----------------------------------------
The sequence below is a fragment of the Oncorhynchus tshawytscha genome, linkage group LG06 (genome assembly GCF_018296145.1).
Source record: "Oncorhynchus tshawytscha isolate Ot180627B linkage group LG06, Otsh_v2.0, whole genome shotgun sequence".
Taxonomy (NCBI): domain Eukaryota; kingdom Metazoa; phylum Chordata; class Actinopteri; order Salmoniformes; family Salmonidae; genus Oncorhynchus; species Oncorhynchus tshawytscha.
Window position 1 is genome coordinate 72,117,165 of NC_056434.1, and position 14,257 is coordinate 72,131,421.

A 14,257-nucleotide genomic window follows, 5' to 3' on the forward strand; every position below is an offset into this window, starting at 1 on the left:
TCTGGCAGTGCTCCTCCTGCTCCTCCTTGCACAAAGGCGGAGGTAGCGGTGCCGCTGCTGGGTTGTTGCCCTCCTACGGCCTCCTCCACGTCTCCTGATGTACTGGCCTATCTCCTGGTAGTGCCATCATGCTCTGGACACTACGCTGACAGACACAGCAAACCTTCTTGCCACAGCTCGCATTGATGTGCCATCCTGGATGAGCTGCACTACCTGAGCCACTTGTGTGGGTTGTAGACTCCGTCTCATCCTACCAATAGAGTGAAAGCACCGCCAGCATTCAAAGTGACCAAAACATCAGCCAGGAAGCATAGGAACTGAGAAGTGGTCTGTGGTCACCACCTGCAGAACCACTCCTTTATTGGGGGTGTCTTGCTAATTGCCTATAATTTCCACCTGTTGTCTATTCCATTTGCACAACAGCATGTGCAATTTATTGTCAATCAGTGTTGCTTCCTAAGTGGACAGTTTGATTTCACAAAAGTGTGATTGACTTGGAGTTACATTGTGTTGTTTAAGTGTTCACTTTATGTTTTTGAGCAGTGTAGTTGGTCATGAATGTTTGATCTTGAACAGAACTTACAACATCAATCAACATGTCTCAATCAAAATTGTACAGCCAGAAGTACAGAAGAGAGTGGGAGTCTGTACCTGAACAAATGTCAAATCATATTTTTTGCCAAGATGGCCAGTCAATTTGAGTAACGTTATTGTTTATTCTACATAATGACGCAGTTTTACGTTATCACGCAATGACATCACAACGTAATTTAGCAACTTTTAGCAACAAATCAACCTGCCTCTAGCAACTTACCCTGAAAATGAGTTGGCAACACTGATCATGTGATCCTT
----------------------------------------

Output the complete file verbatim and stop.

The sequence below is a fragment of the Oncorhynchus tshawytscha genome, linkage group LG06 (genome assembly GCF_018296145.1).
Source record: "Oncorhynchus tshawytscha isolate Ot180627B linkage group LG06, Otsh_v2.0, whole genome shotgun sequence".
Taxonomy (NCBI): domain Eukaryota; kingdom Metazoa; phylum Chordata; class Actinopteri; order Salmoniformes; family Salmonidae; genus Oncorhynchus; species Oncorhynchus tshawytscha.
Window position 1 is genome coordinate 72,117,165 of NC_056434.1, and position 14,257 is coordinate 72,131,421.

A 14,257-nucleotide genomic window follows, 5' to 3' on the forward strand; every position below is an offset into this window, starting at 1 on the left:
TCTGGCAGTGCTCCTCCTGCTCCTCCTTGCACAAAGGCGGAGGTAGCGGTGCCGCTGCTGGGTTGTTGCCCTCCTACGGCCTCCTCCACGTCTCCTGATGTACTGGCCTATCTCCTGGTAGTGCCATCATGCTCTGGACACTACGCTGACAGACACAGCAAACCTTCTTGCCACAGCTCGCATTGATGTGCCATCCTGGATGAGCTGCACTACCTGAGCCACTTGTGTGGGTTGTAGACTCCGTCTCATCCTACCAATAGAGTGAAAGCACCGCCAGCATTCAAAGTGACCAAAACATCAGCCAGGAAGCATAGGAACTGAGAAGTGGTCTGTGGTCACCACCTGCAGAACCACTCCTTTATTGGGGGTGTCTTGCTAATTGCCTATAATTTCCACCTGTTGTCTATTCCATTTGCACAACAGCATGTGCAATTTATTGTCAATCAGTGTTGCTTCCTAAGTGGACAGTTTGATTTCACAAAAGTGTGATTGACTTGGAGTTACATTGTGTTGTTTAAGTGTTCACTTTATGTTTTTGAGCAGTGTAGTTGGTCATGAATGTTTGATCTTGAACAGAACTTACAACATCAATCAACATGTCTCAATCAAAATTGTACAGCCAGAAGTACAGAAGAGAGTGGGAGTCTGTACCTGAACAAATGTCAAATCATATTTTTTGCCAAGATGGCCAGTCAATTTGAGTAACGTTATTGTTTATTCTACATAATGACGCAGTTTTACGTTATCACGCAATGACATCACAACGTAATTTAGCAACTTTTAGCAACAAATCAACCTGCCTCTAGCAACTTACCCTGAAAATGAGTTGGCAACACTGATCATGTGATCCTT